Giving Sanctuary: What We Know About Richmond’s Role in the Immigration Debate 

click to enlarge A rally at Virginia Commonwealth University on Jan. 29 drew more than 500 people who expressed support for refugees and immigrants.

Scott Elmquist

A rally at Virginia Commonwealth University on Jan. 29 drew more than 500 people who expressed support for refugees and immigrants.

President Donald Trump’s executive orders on immigration have dominated the news, and Richmond jumped in the fray last week.

While the city is far from the Mexican border and its international airport fields few international arrivals, questions were raised about how an order about “sanctuary jurisdictions” would affect Richmond.

The term’s definition varies and, until recently, it seemed a self-designation. But some legislation is starting to clarify what it entails. Here‘s what we know:

• Trump’s order prohibits federal dollars from going to what it calls sanctuary jurisdictions.

• Richmond receives millions of dollars annually from Washington for things as varied as housing, education, transportation and social services. The bus rapid transit project, for example, is made possible by a $25 million federal grant.

• Trump’s order defines affected jurisdictions as ones that refuse to comply with a 1996 law that says local governments may not prohibit or restrict the flow of information about citizenship status to federal immigration officers.

• The order says the secretary of homeland security “has the authority to designate, in his discretion and to the extent consistent with law, a jurisdiction as a sanctuary jurisdiction.”

• Mayor Levar Stoney did not designate Richmond a sanctuary city, but signed a directive on Monday affirming city ”policies of inclusion.”

• Richmond Police Chief Alfred Durham has said that it isn’t department policy to ask about immigration status of people it encounters as part of community policing.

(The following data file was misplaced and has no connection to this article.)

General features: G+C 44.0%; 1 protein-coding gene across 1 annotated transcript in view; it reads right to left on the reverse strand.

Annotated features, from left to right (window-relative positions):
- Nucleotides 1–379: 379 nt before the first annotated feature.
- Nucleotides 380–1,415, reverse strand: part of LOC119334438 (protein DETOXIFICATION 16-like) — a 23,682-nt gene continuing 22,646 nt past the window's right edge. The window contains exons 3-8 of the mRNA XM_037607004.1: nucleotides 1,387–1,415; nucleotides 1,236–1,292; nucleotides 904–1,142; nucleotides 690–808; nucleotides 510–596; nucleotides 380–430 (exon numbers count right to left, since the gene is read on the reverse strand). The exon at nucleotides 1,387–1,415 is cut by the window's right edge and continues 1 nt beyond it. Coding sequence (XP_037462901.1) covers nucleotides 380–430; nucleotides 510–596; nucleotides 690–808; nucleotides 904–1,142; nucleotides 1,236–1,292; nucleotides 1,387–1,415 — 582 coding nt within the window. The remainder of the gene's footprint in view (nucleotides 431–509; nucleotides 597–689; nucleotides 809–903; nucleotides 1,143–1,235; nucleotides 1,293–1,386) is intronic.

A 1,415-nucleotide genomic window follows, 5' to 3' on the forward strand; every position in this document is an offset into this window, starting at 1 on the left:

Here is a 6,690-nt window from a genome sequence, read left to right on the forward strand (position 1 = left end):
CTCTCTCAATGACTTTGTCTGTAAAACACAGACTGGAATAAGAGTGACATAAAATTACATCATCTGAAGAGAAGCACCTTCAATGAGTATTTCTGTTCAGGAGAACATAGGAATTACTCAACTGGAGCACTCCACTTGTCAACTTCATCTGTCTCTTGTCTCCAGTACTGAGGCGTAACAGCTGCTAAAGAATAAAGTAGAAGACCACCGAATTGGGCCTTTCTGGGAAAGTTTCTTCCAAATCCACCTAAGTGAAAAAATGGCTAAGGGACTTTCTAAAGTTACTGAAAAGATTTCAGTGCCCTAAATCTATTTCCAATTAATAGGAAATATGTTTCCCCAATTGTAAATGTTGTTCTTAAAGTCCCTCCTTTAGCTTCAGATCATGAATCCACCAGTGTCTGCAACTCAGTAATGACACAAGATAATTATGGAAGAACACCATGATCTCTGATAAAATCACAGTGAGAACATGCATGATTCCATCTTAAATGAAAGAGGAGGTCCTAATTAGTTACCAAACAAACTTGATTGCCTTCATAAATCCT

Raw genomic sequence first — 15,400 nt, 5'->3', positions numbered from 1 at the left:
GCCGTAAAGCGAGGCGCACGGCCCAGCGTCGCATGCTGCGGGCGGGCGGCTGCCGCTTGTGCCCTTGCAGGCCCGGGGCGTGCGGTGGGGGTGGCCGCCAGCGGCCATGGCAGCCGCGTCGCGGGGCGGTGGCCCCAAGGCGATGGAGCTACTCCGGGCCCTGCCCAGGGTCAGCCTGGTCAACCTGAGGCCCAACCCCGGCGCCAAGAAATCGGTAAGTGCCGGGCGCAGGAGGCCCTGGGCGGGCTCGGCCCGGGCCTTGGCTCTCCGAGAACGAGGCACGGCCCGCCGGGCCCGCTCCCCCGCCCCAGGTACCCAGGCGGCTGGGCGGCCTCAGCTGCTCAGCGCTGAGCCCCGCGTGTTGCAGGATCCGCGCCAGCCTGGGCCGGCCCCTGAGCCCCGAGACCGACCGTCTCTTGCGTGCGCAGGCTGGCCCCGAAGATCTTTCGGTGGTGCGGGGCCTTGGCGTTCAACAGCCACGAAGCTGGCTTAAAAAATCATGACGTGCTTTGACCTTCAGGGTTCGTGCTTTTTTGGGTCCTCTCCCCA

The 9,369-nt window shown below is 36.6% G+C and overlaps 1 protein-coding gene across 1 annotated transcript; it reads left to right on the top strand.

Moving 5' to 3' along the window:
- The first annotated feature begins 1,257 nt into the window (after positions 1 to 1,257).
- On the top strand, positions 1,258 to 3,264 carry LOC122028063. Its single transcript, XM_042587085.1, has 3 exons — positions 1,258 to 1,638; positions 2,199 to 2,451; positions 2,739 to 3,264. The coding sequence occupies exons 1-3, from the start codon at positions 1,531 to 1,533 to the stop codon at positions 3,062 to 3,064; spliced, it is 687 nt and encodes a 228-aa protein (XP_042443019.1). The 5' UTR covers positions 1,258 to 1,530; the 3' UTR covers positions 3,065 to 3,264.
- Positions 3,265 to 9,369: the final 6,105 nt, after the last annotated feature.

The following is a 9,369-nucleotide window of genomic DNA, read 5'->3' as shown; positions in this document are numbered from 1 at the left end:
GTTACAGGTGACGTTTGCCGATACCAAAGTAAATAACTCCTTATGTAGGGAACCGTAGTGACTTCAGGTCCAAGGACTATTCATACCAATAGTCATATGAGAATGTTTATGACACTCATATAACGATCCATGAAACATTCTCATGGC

• Federal and Virginia state law requires officials to alert federal authorities when an undocumented person is booked into jail, which is the jurisdiction of the sheriff’s office. The Immigration and Customs Enforcement, or ICE, issues detainee requests for some. Then it picks up some — but not all — of those it has requested within the alloted time.

• Demonstrators held two rallies last week in support of immigrants and refugees, and against executive orders that promote a Mexican-American border wall and prohibit travelers from certain countries.

• The Jan. 30 rally outside the federal courthouse on Broad Street, organized by a group called ICE Out of RVA, seeks to stop police, schools and government officials in Richmond from cooperating with the agency. Some speakers questioned the police chief’s assertion that immigration status isn’t brought up during routine policing.

• A bill moved to the Virginia Senate last week defining a sanctuary city as “any locality that adopts any ordinance, procedure, or policy that restricts the enforcement of federal immigration laws to less than the full extent permitted by federal law.”

• Sen. Jennifer McClellan suggested during debate that the Police Department’s policy of not asking citizenship status might qualify Richmond as a sanctuary city under the proposed law.

• The bill seeks to open up any such city to be sued by someone who is injured by or has property damaged by an undocumented immigrant within city limits.

• It passed out of committee on a party line vote. Sen. Glen Sturtevant voted for it. McClellan voted against it.

• Another bill in the Virginia House of Delegates prohibits the adoption of any sanctuary-style ordinances, procedures or policies.

• The ICE Out of RVA group was organizing to attend the City Council meeting Feb. 13 to rally in support of sanctuary designation. S


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